Eat Your Fruits and Veggies (Don’t Drink Them)

We often think of a nice tall glass of fresh fruit or vegetable juice – or a blend of both – as synonymous with health and vitality.

But is juicing as healthy as it’s thought to be?

Maybe not.

It turns out that there are compelling reasons to eat your fruits and vegetables whole rather than drink them. Here’s a deeper look into juicing.

What Is Juicing?

Juicing is simply the act of using a machine (juicer) to extract juice from fresh fruits and vegetables while leaving the fibrous material behind.

Juicing undoubtedly offers an efficient way to get loads of important nutrients such as vitamins, minerals, and polyphenols (with high antioxidant power).

For example, a cup of kale juice is the juice of an entire bunch of kale, one cup of apple juice is the juice of three apples, and a glass of celery juice is made from four or five celery stalks. You can get a lot of concentrated nutrition with juicing, and blending juices provides an even wider array of phytonutrients.

It sounds wonderful, but it turns out to be more complicated.

Is Juicing Good or Bad?

The truth is juicing isn’t wholly good or bad. There are both benefits and risks associated with juicing. They’re important to know in order to discern the truth from the hype.

Starting on a positive note, here’s what’s great about juicing:

Positives of Juicing

Quick and Easy Consumption

When you consider that only 12.3% of surveyed U.S. adults consume the recommended two servings of fruits a day, and only 10% consume the recommended three servings of vegetables, according to recent data, juicing can be an effective way for people who don’t like fruits or vegetables, or don’t have the time to eat them, to get more of them into their diet.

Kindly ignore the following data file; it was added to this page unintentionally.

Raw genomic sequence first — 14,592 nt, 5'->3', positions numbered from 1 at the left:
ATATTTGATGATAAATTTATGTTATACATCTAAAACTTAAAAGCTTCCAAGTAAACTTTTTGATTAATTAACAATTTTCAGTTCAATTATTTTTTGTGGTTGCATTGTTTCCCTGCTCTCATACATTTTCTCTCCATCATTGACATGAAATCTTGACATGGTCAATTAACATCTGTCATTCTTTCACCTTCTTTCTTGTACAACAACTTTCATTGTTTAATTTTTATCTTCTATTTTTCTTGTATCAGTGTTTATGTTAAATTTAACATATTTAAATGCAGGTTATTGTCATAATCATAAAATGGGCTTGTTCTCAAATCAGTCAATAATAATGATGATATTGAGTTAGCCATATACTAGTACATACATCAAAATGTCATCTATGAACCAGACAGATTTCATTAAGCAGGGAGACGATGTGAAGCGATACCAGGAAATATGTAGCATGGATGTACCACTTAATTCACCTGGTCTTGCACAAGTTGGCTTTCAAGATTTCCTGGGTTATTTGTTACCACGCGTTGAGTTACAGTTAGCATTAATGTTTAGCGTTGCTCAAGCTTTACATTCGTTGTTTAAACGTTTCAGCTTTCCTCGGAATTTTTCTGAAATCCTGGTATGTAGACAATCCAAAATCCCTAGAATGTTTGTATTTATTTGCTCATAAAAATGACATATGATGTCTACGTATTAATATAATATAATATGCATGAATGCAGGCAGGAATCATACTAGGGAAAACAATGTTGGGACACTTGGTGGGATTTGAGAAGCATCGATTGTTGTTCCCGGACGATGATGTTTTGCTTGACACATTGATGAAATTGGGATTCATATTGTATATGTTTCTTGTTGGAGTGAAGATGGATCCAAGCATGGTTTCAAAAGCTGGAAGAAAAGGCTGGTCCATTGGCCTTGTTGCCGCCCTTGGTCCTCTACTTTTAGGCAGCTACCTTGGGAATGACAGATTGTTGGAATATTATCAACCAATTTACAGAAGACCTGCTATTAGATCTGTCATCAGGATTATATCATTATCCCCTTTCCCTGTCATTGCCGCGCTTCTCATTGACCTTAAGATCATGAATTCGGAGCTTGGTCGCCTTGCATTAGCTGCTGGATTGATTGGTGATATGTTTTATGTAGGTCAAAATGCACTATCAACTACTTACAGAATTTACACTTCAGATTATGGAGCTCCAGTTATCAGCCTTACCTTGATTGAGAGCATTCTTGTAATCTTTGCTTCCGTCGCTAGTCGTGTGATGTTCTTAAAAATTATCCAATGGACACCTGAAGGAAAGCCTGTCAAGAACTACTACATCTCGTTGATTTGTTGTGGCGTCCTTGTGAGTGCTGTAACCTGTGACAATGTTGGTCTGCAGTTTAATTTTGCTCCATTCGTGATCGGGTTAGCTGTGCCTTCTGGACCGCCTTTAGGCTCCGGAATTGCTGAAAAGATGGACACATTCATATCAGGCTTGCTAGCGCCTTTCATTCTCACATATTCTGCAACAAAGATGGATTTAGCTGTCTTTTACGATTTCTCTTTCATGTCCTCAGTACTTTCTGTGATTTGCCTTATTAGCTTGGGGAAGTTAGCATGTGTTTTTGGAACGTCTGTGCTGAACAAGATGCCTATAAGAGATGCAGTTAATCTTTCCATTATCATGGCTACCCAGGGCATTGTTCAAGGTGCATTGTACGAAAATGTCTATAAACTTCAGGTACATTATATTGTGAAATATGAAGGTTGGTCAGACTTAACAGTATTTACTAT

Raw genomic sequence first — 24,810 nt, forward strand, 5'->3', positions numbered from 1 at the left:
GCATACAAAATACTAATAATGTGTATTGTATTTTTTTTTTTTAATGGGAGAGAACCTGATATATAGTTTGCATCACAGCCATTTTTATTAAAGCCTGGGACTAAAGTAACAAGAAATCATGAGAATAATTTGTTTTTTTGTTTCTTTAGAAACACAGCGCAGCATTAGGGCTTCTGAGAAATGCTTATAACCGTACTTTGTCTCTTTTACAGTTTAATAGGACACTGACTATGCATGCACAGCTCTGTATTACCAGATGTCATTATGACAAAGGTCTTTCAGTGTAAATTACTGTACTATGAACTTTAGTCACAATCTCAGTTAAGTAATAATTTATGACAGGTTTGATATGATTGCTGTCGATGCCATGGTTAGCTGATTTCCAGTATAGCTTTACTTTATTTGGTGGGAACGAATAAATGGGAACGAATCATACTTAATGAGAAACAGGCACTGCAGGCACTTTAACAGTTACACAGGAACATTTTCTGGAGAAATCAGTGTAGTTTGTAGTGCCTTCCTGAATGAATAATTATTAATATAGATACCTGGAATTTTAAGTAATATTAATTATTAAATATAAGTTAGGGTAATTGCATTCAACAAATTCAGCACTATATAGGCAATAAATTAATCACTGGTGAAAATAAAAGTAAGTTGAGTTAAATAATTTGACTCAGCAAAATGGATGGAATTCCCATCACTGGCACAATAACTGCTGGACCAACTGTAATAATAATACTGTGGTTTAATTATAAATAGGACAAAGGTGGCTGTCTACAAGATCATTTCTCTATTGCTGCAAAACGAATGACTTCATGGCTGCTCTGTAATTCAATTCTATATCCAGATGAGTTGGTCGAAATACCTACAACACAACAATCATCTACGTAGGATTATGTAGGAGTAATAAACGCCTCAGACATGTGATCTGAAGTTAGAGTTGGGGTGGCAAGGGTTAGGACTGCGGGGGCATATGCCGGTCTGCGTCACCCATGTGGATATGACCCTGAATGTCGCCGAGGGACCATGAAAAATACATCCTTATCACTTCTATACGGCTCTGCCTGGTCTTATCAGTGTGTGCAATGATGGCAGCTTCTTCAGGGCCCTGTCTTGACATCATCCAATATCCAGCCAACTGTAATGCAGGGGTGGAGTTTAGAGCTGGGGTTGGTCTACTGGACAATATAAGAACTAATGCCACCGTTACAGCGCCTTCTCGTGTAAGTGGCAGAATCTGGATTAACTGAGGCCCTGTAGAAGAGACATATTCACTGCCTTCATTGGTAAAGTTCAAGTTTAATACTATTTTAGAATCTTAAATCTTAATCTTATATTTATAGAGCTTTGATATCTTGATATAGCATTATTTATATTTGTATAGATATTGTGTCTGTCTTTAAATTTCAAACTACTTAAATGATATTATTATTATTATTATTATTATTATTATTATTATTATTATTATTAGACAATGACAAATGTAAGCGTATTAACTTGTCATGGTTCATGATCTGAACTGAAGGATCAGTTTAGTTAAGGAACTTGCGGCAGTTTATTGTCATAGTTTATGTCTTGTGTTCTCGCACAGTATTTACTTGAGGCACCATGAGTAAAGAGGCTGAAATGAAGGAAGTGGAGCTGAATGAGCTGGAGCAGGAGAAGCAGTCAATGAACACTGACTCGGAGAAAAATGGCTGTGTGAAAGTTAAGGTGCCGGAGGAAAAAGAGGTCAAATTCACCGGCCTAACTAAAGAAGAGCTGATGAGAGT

Delivers Loads of Vital Nutrients

A fruit or vegetable juice or juice blend can deliver a powerful dose of important vitamins, minerals, and phytochemicals. Fruits and veggies are rich in polyphenols, which have many health benefits such as protective antioxidant properties, antibacterial and immune-support effects, and more.

Can Help Promote Health

The nutrients and phytochemicals in fruits and veggies offer many additional health benefits. For example, celery juice is a big trend at the moment. Research shows that celery itself has anti-inflammatory properties and may also support healthy blood sugar, blood pressure, and cholesterol levels.

Another example, beet greens and beets are rich in vasodilating nitrates that can help relax veins and improve blood flow, which supports healthy blood pressure and optimal brain health.

Juicing may have positive influences on the gut microbiome, according to one small study.

Good for People Digestive Issues and Low-fiber Diets

Since the plant fiber is taken out of the juice, it gives your digestive system a rest. With certain medical conditions where an individual is prescribed a low-fiber diet, this can be beneficial. Juicing can break down the cell walls of certain fruits and veggies, making them easier to digest.


Fresh juice is wonderfully hydrating. Some fruits are rich in electrolytes like potassium and natural sugars that may entice water and nutrients into cells.

Negatives of Juicing

Now let’s take a look at some of the drawbacks of juicing. Here’s why you might want to limit the amount of juice you consume, preferring to eat whole fruits and vegetables instead:

The Fiber Factor

Medical experts generally suggest eating whole fruits and vegetables over juicing for one very important reason: Juice contains little to no fiber.